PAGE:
Cancer of the vulva (also known as vulvar cancer) is a rare type of cancer and occurs on the outer surface area of the genitalia. The vulva includes the opening of the vagina (sometimes called the vestibule), the labia majora (outer lips), the labia minora (inner lips), the clitoris and the Bartholin’s glands (two small glands on either side of the vagina The Bartholin glands are found just inside the opening of the vagina — one on each side. These glands produce a mucus-like fluid that acts as a lubricant during sex.
See your GP or a gynaecologist if you notice any changes or experience any persistent symptoms that worry you. Any changes should ALWAYS be investigated.
Vulval Cancer – Risk Factors
There is no definitive way to know for sure if you will get vulval cancer. Some people get it without being at high risk. However there are several factors that may increase the possibility that you will develop vulval cancer, including:
- Certain types of the HPV human papilloma virus. HPV is a sexually transmitted infection that increases the risk of several cancers, including vulval cancer and cervical cancer. Many young, sexually active people are exposed to HPV, but for most the infection goes away on its own. For some, the infection causes cell changes and increases the risk of cancer in the future.
- skin conditions affecting the vulva, such as lichen sclerosis
- Vulval intraepithelial neoplasia (VIN), where the cells in the vulva are abnormal and at risk of turning cancerous. Vulval intraepithelial neoplasia (VIN) is a skin disease where abnormal cells develop in the surface layers of the skin covering the vulva. It is not vulval cancer but could turn into a cancer. This may take many years. Some doctors call it pre cancer although many people with VIN will not develop cancer.
- Having a weakened immune system. People who take medications to suppress the immune system, such as those who’ve undergone organ transplant, and those with conditions that weaken the immune system, such as human immunodeficiency virus (HIV), have an increased risk of vulvar cancer.
- Having a history of precancerous conditions of the vulva. Vulval intraepithelial neoplasia is a precancerous condition that increases the risk of vulval cancer. Most cases of vulval intraepithelial neoplasia will never develop into cancer, but a small number do go on to become invasive vulval cancer. For this reason, your doctor may recommend treatment to remove the area of abnormal cells and periodic follow-up checks.
Don’t feel silly going to the doctor – it’s your body, you know it better than anyone else!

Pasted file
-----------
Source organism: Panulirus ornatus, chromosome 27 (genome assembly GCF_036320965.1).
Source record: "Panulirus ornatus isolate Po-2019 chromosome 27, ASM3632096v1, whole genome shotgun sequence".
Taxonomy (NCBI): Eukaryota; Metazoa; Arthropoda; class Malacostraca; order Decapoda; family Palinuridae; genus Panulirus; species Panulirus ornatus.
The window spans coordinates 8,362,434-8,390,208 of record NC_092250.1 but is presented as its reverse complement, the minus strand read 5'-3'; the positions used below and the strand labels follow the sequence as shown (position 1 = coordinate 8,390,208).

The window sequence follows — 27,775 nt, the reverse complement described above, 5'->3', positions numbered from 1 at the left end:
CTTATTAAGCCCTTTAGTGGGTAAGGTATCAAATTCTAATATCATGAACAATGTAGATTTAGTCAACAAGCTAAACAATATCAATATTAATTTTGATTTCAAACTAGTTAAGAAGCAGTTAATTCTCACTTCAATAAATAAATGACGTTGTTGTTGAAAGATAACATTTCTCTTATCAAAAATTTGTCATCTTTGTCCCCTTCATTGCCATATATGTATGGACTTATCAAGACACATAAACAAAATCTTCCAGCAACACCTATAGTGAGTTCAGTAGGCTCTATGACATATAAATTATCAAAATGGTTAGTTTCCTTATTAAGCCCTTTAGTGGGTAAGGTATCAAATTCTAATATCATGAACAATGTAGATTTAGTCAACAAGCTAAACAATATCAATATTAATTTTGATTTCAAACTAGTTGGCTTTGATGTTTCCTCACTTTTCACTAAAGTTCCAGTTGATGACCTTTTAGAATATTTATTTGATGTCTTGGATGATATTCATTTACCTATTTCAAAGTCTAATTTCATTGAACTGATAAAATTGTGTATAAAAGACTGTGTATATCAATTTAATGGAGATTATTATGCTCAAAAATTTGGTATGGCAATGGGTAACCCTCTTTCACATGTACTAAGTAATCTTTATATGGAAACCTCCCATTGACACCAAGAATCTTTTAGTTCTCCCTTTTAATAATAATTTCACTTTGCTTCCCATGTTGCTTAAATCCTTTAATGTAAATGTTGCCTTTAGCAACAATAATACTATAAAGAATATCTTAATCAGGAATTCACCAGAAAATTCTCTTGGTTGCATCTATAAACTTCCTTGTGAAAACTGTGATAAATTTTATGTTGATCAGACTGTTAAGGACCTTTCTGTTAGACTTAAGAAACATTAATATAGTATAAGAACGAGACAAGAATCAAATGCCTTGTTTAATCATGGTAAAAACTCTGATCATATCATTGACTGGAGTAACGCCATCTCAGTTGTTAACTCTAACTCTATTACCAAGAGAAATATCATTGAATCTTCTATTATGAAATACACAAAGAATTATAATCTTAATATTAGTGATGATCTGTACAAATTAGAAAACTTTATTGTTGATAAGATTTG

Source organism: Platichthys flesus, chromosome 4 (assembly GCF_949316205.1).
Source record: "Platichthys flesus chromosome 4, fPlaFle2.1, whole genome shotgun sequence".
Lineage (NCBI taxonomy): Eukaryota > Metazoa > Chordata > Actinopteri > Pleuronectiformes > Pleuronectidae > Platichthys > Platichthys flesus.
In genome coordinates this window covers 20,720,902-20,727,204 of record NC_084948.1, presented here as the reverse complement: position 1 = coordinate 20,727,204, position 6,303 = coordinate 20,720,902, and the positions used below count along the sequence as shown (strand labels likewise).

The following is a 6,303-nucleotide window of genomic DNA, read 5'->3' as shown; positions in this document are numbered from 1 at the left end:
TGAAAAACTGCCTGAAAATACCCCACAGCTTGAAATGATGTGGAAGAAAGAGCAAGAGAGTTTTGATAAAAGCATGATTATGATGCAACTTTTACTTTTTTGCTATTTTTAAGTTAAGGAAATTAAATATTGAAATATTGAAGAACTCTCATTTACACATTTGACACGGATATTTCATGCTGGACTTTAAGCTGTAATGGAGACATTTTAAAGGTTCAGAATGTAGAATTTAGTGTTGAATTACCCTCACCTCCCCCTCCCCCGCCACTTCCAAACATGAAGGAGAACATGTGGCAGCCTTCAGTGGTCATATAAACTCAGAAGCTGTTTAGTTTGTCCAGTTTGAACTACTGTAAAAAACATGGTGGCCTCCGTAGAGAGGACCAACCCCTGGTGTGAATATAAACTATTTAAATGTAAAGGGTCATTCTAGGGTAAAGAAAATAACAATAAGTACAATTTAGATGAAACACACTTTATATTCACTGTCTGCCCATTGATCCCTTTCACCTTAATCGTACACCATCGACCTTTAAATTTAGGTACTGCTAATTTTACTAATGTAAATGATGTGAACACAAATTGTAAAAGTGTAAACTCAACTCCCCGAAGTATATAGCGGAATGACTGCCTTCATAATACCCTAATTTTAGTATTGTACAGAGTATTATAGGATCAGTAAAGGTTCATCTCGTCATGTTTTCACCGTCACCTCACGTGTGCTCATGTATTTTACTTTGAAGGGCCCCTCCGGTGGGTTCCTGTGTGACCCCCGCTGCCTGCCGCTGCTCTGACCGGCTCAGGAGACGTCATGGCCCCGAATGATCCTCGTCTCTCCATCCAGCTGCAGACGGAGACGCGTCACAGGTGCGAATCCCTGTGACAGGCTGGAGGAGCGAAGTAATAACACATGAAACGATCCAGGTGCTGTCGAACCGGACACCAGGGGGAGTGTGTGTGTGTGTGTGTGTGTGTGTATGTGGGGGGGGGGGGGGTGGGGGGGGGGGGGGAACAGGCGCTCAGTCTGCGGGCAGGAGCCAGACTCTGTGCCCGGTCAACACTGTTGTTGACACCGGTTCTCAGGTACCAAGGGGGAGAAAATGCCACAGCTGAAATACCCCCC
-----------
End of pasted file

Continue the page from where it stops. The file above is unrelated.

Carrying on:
Vulval Cancer – Treatment
Treatment often involves surgery to remove the cancer and a small amount of the healthy tissue surrounding it.
If the vulval cancer is in the advanced stages, surgery may require removing the entire vulva. The earlier vulval cancer is diagnosed, the less likely such an extensive surgery is required.
It’s so important to know the signs and get an early diagnosis! Never delay in taking charge of your health – look after yourself!
Vulval Cancer – Stages
Vulval cancer is given one of four Stages, these are:
A small tumour that is confined to the vulva or the area of skin between your vaginal opening and anus (perineum). This is when the cancer hasn’t spread itself to the lymph nodes or other areas of the body.
Tumours are those that have grown to include the lower portions of the urethra, vagina and or anus.
The cancer has spread to the lymph nodes.
The cancer has spread itself more extensively throughout the lymph nodes, or that it has spread to the upper portions of the urethra or vagina, the bladder, pelvic bone or rectum, or the cancer has spread itself (metastasised) to other parts of your body.
I believe I have these symptoms – what next?
Please make an appointment to see your GP
Write a list of the symptoms that are present and any other concerns to take with you to your GP or gynaecologist
You should tell them about any changes to your body that you have noticed. You should tell them if you or anybody in your family has had cancer or been tested for genetic faults.
It’s extremely important to note that if you feel your symptoms are not the ordinary for you, are persistent and have gotten worse that you advocate for your health.
1. Take a list of the symptoms that are present- give your GP as much information as you can.
2. Consider your whānau/family history and discuss this with your doctor. Call whānau/family and try to get a gauge on what cancers if any have been present. Please note that a gynaecological cancer can be present even if there has been no whānau/family history of one.
3. Ask your GP for a second opinion or referral to a specialist
4. You are by rights allowed to take someone along with you to your GP and specialist visits for moral support, it’s great to have someone there especially when being given a lot of new information.
5. NEVER feel silly or like you are overreacting by seeking the advice of a medical professional YOU know your body better than anyone else.